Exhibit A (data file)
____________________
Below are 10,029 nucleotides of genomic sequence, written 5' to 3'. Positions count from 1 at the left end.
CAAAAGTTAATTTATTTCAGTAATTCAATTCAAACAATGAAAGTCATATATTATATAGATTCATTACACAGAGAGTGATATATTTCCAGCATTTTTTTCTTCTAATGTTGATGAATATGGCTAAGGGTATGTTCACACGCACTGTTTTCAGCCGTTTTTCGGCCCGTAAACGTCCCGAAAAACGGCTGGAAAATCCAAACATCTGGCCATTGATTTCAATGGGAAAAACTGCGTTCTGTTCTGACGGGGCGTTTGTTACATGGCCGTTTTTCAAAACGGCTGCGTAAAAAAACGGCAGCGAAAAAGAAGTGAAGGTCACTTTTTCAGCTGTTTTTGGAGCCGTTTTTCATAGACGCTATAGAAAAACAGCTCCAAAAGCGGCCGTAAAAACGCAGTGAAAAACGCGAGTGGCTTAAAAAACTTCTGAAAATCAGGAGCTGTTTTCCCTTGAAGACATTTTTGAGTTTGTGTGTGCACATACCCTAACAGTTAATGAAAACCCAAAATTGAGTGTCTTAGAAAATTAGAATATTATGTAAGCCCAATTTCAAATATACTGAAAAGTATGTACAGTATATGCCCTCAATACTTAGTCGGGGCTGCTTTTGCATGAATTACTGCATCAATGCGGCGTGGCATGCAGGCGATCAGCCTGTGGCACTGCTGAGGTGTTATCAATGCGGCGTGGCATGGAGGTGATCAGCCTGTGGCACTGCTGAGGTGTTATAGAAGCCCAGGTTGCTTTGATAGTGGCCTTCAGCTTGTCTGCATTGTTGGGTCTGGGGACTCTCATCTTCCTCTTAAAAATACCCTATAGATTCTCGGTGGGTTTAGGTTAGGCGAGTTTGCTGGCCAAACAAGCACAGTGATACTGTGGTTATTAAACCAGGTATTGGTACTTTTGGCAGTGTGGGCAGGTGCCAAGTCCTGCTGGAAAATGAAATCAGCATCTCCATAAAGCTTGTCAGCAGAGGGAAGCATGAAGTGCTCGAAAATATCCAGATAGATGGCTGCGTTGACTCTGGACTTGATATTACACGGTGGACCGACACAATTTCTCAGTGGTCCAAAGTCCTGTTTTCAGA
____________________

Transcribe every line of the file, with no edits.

Below are 10,029 nucleotides of genomic sequence, written 5' to 3'. Positions count from 1 at the left end.
CAAAAGTTAATTTATTTCAGTAATTCAATTCAAACAATGAAAGTCATATATTATATAGATTCATTACACAGAGAGTGATATATTTCCAGCATTTTTTTCTTCTAATGTTGATGAATATGGCTAAGGGTATGTTCACACGCACTGTTTTCAGCCGTTTTTCGGCCCGTAAACGTCCCGAAAAACGGCTGGAAAATCCAAACATCTGGCCATTGATTTCAATGGGAAAAACTGCGTTCTGTTCTGACGGGGCGTTTGTTACATGGCCGTTTTTCAAAACGGCTGCGTAAAAAAACGGCAGCGAAAAAGAAGTGAAGGTCACTTTTTCAGCTGTTTTTGGAGCCGTTTTTCATAGACGCTATAGAAAAACAGCTCCAAAAGCGGCCGTAAAAACGCAGTGAAAAACGCGAGTGGCTTAAAAAACTTCTGAAAATCAGGAGCTGTTTTCCCTTGAAGACATTTTTGAGTTTGTGTGTGCACATACCCTAACAGTTAATGAAAACCCAAAATTGAGTGTCTTAGAAAATTAGAATATTATGTAAGCCCAATTTCAAATATACTGAAAAGTATGTACAGTATATGCCCTCAATACTTAGTCGGGGCTGCTTTTGCATGAATTACTGCATCAATGCGGCGTGGCATGCAGGCGATCAGCCTGTGGCACTGCTGAGGTGTTATCAATGCGGCGTGGCATGGAGGTGATCAGCCTGTGGCACTGCTGAGGTGTTATAGAAGCCCAGGTTGCTTTGATAGTGGCCTTCAGCTTGTCTGCATTGTTGGGTCTGGGGACTCTCATCTTCCTCTTAAAAATACCCTATAGATTCTCGGTGGGTTTAGGTTAGGCGAGTTTGCTGGCCAAACAAGCACAGTGATACTGTGGTTATTAAACCAGGTATTGGTACTTTTGGCAGTGTGGGCAGGTGCCAAGTCCTGCTGGAAAATGAAATCAGCATCTCCATAAAGCTTGTCAGCAGAGGGAAGCATGAAGTGCTCGAAAATATCCAGATAGATGGCTGCGTTGACTCTGGACTTGATATTACACGGTGGACCGACACAATTTCTCAGTGGTCCAAAGTCCTGTTTTCAGA